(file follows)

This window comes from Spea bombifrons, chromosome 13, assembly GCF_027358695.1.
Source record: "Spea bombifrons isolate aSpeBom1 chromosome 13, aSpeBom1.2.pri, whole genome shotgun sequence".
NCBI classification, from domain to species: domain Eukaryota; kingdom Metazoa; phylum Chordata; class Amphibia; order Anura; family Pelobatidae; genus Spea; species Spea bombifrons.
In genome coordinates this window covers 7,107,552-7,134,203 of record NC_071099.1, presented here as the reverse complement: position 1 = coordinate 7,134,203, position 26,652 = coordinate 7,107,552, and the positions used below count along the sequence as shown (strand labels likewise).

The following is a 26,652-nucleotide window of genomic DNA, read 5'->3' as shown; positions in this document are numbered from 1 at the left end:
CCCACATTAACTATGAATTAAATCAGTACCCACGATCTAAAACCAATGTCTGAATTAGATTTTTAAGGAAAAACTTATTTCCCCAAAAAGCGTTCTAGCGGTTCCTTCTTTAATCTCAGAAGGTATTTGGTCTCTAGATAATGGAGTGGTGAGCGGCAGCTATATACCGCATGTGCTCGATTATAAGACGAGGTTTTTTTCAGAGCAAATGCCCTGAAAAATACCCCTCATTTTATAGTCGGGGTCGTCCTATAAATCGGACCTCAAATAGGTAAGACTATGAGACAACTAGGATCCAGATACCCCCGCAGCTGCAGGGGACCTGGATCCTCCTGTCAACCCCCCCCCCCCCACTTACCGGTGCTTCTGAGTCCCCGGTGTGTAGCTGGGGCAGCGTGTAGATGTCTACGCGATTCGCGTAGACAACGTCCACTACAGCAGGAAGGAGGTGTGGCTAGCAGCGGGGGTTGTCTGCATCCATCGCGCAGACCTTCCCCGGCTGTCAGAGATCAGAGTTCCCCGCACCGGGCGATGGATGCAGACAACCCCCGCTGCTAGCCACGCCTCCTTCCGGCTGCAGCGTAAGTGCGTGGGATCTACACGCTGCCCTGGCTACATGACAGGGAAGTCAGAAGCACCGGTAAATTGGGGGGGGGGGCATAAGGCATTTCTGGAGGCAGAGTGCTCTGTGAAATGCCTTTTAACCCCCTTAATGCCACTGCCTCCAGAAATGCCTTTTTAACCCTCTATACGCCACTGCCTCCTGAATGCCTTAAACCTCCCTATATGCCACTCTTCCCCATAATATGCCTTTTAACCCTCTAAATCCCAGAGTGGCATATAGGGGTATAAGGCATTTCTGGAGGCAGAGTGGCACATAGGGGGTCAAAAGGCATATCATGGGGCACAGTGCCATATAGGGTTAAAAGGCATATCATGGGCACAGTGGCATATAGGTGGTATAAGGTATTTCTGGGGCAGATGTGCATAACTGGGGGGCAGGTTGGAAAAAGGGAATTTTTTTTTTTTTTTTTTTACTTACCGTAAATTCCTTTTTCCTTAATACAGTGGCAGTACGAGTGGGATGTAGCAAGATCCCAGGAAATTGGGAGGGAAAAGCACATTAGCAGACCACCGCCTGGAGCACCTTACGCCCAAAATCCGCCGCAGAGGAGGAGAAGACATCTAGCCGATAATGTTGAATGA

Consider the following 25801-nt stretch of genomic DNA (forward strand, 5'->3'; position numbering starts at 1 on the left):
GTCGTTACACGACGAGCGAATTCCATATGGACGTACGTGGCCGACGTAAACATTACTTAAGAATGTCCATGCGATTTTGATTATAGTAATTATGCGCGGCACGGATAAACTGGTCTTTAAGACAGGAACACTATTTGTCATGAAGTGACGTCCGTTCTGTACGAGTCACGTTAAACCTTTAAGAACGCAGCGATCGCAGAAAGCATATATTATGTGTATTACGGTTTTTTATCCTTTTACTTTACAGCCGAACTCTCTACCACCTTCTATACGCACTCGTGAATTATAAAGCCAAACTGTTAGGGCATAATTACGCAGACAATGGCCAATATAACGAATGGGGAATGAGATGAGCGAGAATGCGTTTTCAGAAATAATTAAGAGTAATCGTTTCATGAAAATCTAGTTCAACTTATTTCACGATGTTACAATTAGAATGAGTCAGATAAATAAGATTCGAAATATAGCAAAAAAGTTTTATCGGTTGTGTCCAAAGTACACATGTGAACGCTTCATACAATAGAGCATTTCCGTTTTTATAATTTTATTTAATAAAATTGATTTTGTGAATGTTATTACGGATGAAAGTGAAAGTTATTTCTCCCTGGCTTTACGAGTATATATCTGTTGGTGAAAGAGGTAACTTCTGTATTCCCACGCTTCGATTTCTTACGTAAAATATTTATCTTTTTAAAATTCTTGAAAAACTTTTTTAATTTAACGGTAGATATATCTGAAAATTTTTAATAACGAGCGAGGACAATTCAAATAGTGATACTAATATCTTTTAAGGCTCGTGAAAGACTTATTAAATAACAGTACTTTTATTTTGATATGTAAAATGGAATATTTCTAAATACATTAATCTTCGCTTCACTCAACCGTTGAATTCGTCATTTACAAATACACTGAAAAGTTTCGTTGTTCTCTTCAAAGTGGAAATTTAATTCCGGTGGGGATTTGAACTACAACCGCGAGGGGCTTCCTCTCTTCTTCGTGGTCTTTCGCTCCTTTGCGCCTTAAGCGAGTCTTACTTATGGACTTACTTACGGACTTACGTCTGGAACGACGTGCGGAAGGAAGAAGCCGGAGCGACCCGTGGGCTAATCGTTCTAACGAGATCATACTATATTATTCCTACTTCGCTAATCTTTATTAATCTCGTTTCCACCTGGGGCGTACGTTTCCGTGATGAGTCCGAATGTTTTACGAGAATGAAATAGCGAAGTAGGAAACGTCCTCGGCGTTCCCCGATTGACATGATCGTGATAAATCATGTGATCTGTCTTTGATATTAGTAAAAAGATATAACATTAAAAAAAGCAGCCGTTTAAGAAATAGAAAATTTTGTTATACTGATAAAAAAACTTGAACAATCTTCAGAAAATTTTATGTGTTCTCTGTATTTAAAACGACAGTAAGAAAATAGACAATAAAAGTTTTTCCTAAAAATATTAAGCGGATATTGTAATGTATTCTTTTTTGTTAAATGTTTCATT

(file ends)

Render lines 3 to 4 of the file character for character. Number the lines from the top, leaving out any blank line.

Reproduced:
NCBI classification, from domain to species: domain Eukaryota; kingdom Metazoa; phylum Chordata; class Amphibia; order Anura; family Pelobatidae; genus Spea; species Spea bombifrons.
In genome coordinates this window covers 7,107,552-7,134,203 of record NC_071099.1, presented here as the reverse complement: position 1 = coordinate 7,134,203, position 26,652 = coordinate 7,107,552, and the positions used below count along the sequence as shown (strand labels likewise).